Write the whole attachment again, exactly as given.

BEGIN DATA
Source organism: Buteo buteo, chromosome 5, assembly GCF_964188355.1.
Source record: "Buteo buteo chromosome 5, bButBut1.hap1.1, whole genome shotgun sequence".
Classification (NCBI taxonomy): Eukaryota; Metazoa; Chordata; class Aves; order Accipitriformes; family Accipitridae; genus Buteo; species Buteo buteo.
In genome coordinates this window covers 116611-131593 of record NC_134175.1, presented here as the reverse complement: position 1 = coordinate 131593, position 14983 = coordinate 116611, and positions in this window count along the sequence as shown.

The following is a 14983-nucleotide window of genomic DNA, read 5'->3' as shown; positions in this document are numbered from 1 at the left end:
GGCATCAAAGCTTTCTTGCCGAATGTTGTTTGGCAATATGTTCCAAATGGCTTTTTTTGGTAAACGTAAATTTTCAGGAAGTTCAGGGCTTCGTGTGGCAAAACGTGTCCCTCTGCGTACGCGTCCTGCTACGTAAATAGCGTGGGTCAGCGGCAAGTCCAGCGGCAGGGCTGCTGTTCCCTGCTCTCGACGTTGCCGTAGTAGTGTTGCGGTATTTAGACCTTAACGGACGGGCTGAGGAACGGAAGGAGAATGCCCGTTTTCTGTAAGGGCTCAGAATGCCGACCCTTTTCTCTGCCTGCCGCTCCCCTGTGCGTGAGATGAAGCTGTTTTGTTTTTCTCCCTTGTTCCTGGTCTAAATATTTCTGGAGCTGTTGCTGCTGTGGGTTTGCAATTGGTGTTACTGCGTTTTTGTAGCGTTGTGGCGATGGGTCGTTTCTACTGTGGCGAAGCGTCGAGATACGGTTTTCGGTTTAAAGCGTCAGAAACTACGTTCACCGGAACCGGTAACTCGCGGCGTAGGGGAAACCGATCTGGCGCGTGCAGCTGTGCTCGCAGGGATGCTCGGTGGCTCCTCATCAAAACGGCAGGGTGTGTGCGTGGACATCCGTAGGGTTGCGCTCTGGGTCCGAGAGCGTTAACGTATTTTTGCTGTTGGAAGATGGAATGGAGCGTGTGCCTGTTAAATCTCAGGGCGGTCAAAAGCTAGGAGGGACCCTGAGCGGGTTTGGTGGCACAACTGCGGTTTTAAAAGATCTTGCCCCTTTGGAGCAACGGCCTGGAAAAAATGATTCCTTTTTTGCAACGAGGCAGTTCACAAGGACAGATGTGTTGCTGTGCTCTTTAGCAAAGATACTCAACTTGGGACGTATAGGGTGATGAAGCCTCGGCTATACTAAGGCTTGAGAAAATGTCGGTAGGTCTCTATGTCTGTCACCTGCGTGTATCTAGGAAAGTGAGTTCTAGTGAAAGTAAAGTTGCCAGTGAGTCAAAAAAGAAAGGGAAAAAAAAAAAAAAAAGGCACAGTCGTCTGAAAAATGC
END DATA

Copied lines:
Source organism: Buteo buteo, chromosome 5, assembly GCF_964188355.1.
Source record: "Buteo buteo chromosome 5, bButBut1.hap1.1, whole genome shotgun sequence".
Classification (NCBI taxonomy): Eukaryota; Metazoa; Chordata; class Aves; order Accipitriformes; family Accipitridae; genus Buteo; species Buteo buteo.
In genome coordinates this window covers 116611-131593 of record NC_134175.1, presented here as the reverse complement: position 1 = coordinate 131593, position 14983 = coordinate 116611, and positions in this window count along the sequence as shown.

The following is a 14983-nucleotide window of genomic DNA, read 5'->3' as shown; positions in this document are numbered from 1 at the left end:
GGCATCAAAGCTTTCTTGCCGAATGTTGTTTGGCAATATGTTCCAAATGGCTTTTTTTGGTAAACGTAAATTTTCAGGAAGTTCAGGGCTTCGTGTGGCAAAACGTGTCCCTCTGCGTACGCGTCCTGCTACGTAAATAGCGTGGGTCAGCGGCAAGTCCAGCGGCAGGGCTGCTGTTCCCTGCTCTCGACGTTGCCGTAGTAGTGTTGCGGTATTTAGACCTTAACGGACGGGCTGAGGAACGGAAGGAGAATGCCCGTTTTCTGTAAGGGCTCAGAATGCCGACCCTTTTCTCTGCCTGCCGCTCCCCTGTGCGTGAGATGAAGCTGTTTTGTTTTTCTCCCTTGTTCCTGGTCTAAATATTTCTGGAGCTGTTGCTGCTGTGGGTTTGCAATTGGTGTTACTGCGTTTTTGTAGCGTTGTGGCGATGGGTCGTTTCTACTGTGGCGAAGCGTCGAGATACGGTTTTCGGTTTAAAGCGTCAGAAACTACGTTCACCGGAACCGGTAACTCGCGGCGTAGGGGAAACCGATCTGGCGCGTGCAGCTGTGCTCGCAGGGATGCTCGGTGGCTCCTCATCAAAACGGCAGGGTGTGTGCGTGGACATCCGTAGGGTTGCGCTCTGGGTCCGAGAGCGTTAACGTATTTTTGCTGTTGGAAGATGGAATGGAGCGTGTGCCTGTTAAATCTCAGGGCGGTCAAAAGCTAGGAGGGACCCTGAGCGGGTTTGGTGGCACAACTGCGGTTTTAAAAGATCTTGCCCCTTTGGAGCAACGGCCTGGAAAAAATGATTCCTTTTTTGCAACGAGGCAGTTCACAAGGACAGATGTGTTGCTGTGCTCTTTAGCAAAGATACTCAACTTGGGACGTATAGGGTGATGAAGCCTCGGCTATACTAAGGCTTGAGAAAATGTCGGTAGGTCTCTATGTCTGTCACCTGCGTGTATCTAGGAAAGTGAGTTCTAGTGAAAGTAAAGTTGCCAGTGAGTCAAAAAAGAAAGGGAAAAAAAAAAAAAAAAGGCACAGTCGTCTGAAAAATGC